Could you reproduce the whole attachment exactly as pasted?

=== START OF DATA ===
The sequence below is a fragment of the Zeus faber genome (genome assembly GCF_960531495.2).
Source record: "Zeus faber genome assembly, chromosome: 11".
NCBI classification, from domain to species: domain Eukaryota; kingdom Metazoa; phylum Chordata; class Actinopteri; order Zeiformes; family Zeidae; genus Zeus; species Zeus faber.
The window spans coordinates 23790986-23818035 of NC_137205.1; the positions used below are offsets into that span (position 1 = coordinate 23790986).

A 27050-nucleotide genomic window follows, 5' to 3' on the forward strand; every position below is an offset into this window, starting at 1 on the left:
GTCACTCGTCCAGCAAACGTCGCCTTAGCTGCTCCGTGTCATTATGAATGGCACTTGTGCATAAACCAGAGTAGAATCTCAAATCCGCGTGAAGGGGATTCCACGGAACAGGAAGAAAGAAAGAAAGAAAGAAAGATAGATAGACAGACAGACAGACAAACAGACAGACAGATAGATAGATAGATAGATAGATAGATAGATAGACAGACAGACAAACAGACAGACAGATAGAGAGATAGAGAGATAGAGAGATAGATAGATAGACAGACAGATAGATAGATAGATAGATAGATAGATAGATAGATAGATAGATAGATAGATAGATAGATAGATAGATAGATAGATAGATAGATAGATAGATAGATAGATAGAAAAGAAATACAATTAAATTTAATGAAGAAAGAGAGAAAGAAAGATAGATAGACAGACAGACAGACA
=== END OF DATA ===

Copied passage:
The sequence below is a fragment of the Zeus faber genome (genome assembly GCF_960531495.2).
Source record: "Zeus faber genome assembly, chromosome: 11".
NCBI classification, from domain to species: domain Eukaryota; kingdom Metazoa; phylum Chordata; class Actinopteri; order Zeiformes; family Zeidae; genus Zeus; species Zeus faber.
The window spans coordinates 23790986-23818035 of NC_137205.1; the positions used below are offsets into that span (position 1 = coordinate 23790986).

A 27050-nucleotide genomic window follows, 5' to 3' on the forward strand; every position below is an offset into this window, starting at 1 on the left:
GTCACTCGTCCAGCAAACGTCGCCTTAGCTGCTCCGTGTCATTATGAATGGCACTTGTGCATAAACCAGAGTAGAATCTCAAATCCGCGTGAAGGGGATTCCACGGAACAGGAAGAAAGAAAGAAAGAAAGAAAGATAGATAGACAGACAGACAGACAAACAGACAGACAGATAGATAGATAGATAGATAGATAGATAGATAGACAGACAGACAAACAGACAGACAGATAGAGAGATAGAGAGATAGAGAGATAGATAGATAGACAGACAGATAGATAGATAGATAGATAGATAGATAGATAGATAGATAGATAGATAGATAGATAGATAGATAGATAGATAGATAGATAGATAGATAGATAGATAGATAGAAAAGAAATACAATTAAATTTAATGAAGAAAGAGAGAAAGAAAGATAGATAGACAGACAGACAGACA